Parents-to-be credit God’s guidance for ‘blessing’

Bill and Lori Minor of Kalona hold the hands of Claudia Noelle, whom they plan to adopt, while at the orphanage Crèche Enfant de l’Jèsus in Haiti last month.

By Celine Klosterman

Next spring, more than 20 years after Bill and Lori Minor married, they hope they’ll finally be able to scoop their first child up in their arms.

The Kalona couple expects adoption proceedings to wrap up in May for a 19-month-old Haitian girl, who the Minors say is the child God wanted for their family all along.

“When we met her, we bonded with her immediately,” Lori said of Claudia Noelle, who she and Bill met last month. “We wondered, why did we wait so long? We think it’s because she was meant for us.”

“It was God’s timing, not ours,” Bill explained.


Lori said prayer was largely what helped the couple, who attend the Newman Catholic Student Center in Iowa City, finally make the “leap of faith” to adopt. The two had thought of adoption for years, but wondered: Could they bond with a child not biologically theirs? Were nieces and nephews family enough?

The Minors approached an adoption agency for advice. They were told to simply start the adoption process, so last fall, after more prayer, they did.

“Now, we thank God every day” for Claudia, Bill said.

Despite having suffered from malnourishment and hepatitis B, she’s “such a sweet-natured” girl, Lori said. The Minors met her during a five-day trip in mid-August to Ti Mache, Haiti, where the orphanage Crèche Enfant de l’Jèsus houses about 70 children — most of whom Bill said have pending adoptions. Claudia’s biological parents, who have three other children, gave her up when she was a sick, several-month-old baby in hopes she’d have a better life than they could provide, Lori said.

“It’s sort of bittersweet for us,” she said. She and Bill are happy to have Claudia, but lament the poverty and scarcity Haitians like the child’s biological family face.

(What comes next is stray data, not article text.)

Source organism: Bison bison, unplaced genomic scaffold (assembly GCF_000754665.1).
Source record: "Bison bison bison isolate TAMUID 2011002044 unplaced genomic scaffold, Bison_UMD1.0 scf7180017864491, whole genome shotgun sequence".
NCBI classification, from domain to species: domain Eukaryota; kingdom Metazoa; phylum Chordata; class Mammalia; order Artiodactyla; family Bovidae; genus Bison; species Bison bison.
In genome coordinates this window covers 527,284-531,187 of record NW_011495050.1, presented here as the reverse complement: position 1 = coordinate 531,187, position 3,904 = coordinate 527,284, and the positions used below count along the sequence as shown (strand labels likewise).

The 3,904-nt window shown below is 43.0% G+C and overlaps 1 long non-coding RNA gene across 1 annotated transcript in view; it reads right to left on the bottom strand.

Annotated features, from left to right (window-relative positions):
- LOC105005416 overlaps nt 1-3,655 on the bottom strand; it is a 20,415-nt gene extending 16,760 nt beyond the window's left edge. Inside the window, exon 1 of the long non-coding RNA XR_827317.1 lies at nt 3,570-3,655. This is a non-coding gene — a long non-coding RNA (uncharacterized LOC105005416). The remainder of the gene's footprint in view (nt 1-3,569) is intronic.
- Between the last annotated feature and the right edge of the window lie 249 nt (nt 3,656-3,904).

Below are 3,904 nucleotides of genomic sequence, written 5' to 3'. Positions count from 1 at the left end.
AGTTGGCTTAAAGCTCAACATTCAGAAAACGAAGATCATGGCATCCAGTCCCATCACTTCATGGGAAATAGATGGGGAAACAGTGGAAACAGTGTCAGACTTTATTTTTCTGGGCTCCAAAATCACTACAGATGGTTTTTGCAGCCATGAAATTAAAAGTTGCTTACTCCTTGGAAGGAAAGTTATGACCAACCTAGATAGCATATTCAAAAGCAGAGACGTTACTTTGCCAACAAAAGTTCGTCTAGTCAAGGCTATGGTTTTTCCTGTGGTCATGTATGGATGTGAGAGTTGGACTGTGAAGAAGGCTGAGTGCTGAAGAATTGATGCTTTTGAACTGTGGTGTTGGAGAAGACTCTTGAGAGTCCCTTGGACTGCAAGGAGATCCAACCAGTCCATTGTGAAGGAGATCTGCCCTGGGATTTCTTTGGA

Lori said Claudia’s health has improved since the child entered the orphanage. Though malnourishment has stunted her development, she’s gaining weight, starting to walk and no longer testing positive for hepatitis B.

“It’s good to know she’s being taken good care of,” but it was still heartbreaking to leave Claudia at the orphanage last month, Bill said. The Minors hope to visit again for her second birthday in January and have been stocking up on toys and books, Lori said.

Bill said he’s looking forward to teaching Claudia about God, the English language and other topics and to being a role model. He hopes he, a 47-year-old construction manager, and Lori, a 45-year-old school nurse, will be able to devote much time to a child now that they’re settled in life. “We’ve had all our fun,” he joked.

He worries a bit that they’ll run into people intolerant of mixed-race families. But he hopes his family might inspire others considering international adoptions, and said everyone’s been supportive so far.

Lori said she and Bill are so fortunate for prayers and encouragement from supporters including a group of mostly Catholic mothers, the Chick-lits, in Iowa City.

“I think this was God’s will… we’re just so thankful we decided to go this way,” she said. “We just feel like Claudia’s the biggest blessing in our lives.”

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